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Garth Weinberg of Rotorua wins another singlespeed title in Waihi

Monday, April 30, 2018

The first New Zealand Singlespeed Championships were held in Rotorua in 2008 and local man Garth Weinberg took the win.

In the 10 years since he has proven it was no fluke.

Singlespeed events are truly unique. Riders dress in a wide range of weird and wonderful costumes, there are shortcuts that can only be taken if you drink a beer and the winners are not official until they get a tattoo marking the victory.

Weinberg won the New Zealand Singlespeed Championships for the fifth time in Waihi recently. His body is becoming quite the canvas, with five New Zealand singlespeed tattoos alongside the one he received for winning the world championships in 2010, the first time they were held in Rotorua.

The 45-year-old has also won the Australian Singlespeed Championships twice, but there were no tattoos for those victories.

Weinberg was "stoked" to win another New Zealand title, his first since 2013.

"It was a bit of a surprise, I thought I might be top three if it all went well, but I wasn't expecting to win it. The course seemed to suit me and it turned our really well.

"It was a really exciting event, the sounds were pumping, everything was really hyped up and the spectators were loving it. That's what made it really, the spectators up in the forest."

For this year's event Weinberg was in fishnet stockings and a retro, woollen cycling jersey. When asked if it was the first race he has won in fishnets he said it was the first cycling race.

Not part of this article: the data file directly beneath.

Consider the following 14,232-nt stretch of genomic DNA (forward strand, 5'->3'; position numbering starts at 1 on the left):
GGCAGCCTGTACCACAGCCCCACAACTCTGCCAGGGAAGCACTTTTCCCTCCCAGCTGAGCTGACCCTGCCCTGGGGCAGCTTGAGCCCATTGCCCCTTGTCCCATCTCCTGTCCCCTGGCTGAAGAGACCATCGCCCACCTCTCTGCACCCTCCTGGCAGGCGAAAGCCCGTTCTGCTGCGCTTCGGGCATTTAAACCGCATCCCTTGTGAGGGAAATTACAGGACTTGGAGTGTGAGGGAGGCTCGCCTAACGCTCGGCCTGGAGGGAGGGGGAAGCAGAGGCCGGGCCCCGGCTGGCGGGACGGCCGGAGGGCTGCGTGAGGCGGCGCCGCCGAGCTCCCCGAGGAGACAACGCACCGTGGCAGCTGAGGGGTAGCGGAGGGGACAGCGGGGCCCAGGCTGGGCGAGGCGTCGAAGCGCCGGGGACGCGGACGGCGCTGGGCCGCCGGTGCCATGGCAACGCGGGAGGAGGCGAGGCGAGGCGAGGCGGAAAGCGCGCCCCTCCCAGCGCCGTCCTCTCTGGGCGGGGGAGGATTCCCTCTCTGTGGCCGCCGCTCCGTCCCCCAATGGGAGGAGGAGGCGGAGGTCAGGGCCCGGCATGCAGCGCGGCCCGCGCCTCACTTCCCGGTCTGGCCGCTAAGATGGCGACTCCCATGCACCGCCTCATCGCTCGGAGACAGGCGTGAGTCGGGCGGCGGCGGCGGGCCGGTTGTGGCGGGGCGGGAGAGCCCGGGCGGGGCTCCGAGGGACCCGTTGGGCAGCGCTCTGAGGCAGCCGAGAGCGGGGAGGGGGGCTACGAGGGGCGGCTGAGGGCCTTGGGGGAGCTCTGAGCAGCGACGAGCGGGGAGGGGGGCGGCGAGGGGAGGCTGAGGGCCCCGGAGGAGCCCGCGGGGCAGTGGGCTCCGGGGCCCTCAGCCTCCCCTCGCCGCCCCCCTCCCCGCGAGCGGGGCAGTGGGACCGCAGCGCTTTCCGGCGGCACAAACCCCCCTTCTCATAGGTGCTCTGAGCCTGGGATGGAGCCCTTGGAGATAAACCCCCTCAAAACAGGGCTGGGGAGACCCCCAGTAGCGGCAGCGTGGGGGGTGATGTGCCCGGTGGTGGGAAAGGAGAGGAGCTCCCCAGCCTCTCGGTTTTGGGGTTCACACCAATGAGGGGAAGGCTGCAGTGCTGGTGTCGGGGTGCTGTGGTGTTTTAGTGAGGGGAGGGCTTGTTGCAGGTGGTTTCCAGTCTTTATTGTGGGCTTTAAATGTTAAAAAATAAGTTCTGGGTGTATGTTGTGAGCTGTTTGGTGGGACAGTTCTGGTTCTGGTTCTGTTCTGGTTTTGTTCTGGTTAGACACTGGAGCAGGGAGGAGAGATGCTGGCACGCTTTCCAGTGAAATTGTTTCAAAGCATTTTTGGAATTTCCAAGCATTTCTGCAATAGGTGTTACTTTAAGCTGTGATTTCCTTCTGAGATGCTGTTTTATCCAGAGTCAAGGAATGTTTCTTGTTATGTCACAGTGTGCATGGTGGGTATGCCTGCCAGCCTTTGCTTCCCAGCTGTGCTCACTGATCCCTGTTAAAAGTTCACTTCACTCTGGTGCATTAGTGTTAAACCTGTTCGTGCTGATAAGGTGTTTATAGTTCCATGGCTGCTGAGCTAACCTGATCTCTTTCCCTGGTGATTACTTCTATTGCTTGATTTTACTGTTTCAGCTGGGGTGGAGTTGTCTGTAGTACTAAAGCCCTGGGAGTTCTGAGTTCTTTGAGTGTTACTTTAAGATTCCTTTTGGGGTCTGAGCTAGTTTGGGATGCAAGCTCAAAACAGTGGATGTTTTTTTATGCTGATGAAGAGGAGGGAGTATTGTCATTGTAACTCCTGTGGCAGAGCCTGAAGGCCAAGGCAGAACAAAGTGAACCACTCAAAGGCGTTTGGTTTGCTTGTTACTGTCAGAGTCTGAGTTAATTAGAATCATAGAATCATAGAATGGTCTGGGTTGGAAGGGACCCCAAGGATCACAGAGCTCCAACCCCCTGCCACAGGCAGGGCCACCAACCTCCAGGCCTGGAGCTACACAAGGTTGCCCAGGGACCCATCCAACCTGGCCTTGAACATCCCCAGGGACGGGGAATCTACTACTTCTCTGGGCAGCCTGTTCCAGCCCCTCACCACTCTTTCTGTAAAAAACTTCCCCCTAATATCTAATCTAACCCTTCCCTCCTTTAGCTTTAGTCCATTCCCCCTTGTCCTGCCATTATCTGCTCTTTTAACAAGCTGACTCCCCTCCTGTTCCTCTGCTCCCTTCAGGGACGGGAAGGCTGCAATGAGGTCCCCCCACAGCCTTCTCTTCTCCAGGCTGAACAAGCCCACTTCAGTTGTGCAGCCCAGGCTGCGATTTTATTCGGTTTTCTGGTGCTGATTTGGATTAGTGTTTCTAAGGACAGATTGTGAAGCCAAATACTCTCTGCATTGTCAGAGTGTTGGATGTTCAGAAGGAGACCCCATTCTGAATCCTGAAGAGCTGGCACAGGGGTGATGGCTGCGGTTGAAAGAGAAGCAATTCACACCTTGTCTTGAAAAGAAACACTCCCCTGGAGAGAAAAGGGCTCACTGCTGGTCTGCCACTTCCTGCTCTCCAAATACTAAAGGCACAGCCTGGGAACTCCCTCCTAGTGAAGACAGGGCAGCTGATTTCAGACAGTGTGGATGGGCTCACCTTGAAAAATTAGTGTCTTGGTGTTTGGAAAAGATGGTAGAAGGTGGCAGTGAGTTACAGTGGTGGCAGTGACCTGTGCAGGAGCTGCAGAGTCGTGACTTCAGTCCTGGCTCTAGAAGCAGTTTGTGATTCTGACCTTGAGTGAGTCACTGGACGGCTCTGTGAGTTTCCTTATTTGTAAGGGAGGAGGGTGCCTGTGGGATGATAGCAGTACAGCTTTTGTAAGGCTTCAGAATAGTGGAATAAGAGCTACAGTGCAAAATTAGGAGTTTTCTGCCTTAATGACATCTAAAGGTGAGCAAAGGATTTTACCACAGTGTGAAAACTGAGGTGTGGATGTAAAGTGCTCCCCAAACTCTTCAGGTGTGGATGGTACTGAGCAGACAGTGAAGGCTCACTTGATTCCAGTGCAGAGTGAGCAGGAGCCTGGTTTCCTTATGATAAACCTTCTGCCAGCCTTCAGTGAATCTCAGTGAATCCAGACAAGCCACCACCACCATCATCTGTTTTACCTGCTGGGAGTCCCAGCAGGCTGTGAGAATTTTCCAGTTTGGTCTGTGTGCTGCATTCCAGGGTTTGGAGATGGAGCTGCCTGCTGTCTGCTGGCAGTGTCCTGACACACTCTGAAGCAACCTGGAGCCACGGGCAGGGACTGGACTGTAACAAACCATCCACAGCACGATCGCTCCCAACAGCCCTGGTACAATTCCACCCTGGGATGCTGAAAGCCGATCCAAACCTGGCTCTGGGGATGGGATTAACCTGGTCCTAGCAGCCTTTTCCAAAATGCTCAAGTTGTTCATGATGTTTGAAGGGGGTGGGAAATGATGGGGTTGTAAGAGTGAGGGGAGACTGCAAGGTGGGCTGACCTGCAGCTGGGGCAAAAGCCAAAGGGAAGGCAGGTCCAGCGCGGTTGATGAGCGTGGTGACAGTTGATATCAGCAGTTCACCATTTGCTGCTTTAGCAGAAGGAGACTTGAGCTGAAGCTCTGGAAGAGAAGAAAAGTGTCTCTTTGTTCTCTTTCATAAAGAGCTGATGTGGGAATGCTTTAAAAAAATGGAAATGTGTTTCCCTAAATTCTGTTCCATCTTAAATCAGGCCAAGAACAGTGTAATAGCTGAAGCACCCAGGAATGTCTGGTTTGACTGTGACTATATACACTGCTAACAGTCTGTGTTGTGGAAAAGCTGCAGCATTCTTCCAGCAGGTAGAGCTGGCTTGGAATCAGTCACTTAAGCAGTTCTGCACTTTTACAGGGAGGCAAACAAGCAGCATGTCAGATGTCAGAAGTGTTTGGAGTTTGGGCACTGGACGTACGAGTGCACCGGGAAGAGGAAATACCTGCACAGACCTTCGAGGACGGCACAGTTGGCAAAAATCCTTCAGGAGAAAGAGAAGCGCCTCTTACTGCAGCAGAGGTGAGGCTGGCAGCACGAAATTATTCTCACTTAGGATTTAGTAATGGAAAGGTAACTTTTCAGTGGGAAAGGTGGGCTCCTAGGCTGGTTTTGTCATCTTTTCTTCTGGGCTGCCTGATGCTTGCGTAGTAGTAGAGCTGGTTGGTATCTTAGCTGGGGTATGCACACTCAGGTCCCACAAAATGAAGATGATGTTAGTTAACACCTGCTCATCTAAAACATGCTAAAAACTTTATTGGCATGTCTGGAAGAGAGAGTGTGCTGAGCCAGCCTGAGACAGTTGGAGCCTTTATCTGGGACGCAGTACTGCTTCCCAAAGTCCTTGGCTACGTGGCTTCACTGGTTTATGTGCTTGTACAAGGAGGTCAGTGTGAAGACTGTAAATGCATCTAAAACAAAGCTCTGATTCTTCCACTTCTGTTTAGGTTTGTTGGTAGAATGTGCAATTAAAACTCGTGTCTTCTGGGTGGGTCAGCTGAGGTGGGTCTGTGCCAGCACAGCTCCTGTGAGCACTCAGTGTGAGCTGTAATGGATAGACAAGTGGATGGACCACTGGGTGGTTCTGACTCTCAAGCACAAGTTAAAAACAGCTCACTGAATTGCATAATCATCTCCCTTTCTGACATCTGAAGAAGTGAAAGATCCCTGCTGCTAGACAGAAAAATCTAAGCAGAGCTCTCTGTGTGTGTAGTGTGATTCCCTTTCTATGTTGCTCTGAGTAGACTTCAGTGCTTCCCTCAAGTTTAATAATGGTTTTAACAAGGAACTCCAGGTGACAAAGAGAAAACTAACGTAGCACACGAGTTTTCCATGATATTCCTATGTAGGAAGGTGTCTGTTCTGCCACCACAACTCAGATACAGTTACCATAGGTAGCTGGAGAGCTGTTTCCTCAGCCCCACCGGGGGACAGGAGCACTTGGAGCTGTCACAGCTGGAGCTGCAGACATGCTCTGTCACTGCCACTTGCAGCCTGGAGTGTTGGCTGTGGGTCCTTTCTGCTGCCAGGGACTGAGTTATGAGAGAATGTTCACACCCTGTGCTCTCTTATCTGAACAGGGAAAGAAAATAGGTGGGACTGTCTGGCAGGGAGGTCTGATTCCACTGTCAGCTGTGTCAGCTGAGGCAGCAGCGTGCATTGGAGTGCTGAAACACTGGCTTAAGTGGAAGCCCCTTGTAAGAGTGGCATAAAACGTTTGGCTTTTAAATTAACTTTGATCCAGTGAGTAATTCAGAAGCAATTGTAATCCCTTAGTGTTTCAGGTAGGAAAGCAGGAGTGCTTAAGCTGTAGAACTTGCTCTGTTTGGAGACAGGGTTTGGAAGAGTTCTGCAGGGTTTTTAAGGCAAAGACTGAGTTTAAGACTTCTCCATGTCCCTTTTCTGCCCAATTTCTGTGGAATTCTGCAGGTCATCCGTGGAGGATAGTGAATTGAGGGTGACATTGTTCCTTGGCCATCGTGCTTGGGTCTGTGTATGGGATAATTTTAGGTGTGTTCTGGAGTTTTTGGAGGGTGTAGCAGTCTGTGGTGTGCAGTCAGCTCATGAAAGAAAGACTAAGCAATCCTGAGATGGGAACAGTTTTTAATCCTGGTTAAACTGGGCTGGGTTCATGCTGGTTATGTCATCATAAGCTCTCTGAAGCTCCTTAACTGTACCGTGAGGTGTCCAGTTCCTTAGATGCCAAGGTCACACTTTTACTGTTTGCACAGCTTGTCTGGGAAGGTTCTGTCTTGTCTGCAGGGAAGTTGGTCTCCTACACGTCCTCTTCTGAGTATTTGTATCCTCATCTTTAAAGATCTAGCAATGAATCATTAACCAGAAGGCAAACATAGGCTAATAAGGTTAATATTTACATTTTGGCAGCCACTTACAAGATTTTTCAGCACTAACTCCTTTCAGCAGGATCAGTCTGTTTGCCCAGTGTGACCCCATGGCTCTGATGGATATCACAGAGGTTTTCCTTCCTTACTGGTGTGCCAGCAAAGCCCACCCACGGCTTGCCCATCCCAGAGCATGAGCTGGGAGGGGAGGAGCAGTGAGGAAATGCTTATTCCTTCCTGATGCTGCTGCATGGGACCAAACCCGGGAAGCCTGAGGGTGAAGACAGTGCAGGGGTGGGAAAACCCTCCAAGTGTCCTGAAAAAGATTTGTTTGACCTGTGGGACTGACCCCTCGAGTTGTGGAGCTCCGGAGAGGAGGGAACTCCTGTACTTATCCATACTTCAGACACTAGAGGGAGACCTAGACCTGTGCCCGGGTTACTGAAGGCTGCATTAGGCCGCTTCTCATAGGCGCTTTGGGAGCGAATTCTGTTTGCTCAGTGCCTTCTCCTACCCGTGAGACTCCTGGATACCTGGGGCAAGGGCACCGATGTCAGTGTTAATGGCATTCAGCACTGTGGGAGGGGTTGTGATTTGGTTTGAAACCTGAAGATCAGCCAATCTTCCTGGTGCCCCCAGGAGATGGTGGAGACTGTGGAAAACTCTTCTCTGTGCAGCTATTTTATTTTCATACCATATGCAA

He said the Waihi course had a "good mix" of trails.

"A lot of it was steep, single-track, windy - not too technical. The other half was round the base of a mountain with heaps of streams, it was quite picturesque. That was tight and winding, dodging trees and things.

"I was maybe mid-pack at the start, I didn't panic and got to about fifth place reasonably early in the first lap, then worked my way from there."

Weinberg got into riding singlespeed mountain bikes in the early 2000s when he met a scientist from America who rode one. Now he does not ride anything else and is often seen competing at the very top level against talented riders on fully geared bikes.

"It looked really simple and cool. I see it as a personal challenge now and I couldn't see myself doing anything different."

He plans to ride in the 2018 Rotorua Winter Mountain Bike Series, which starts in July, and the Craters Classic in Taupo in June.

"I'm not getting any younger, so I'm just trying to stay ahead of the young guys. There's some really good riders coming through with a lot of potential. I'm always being pushed."

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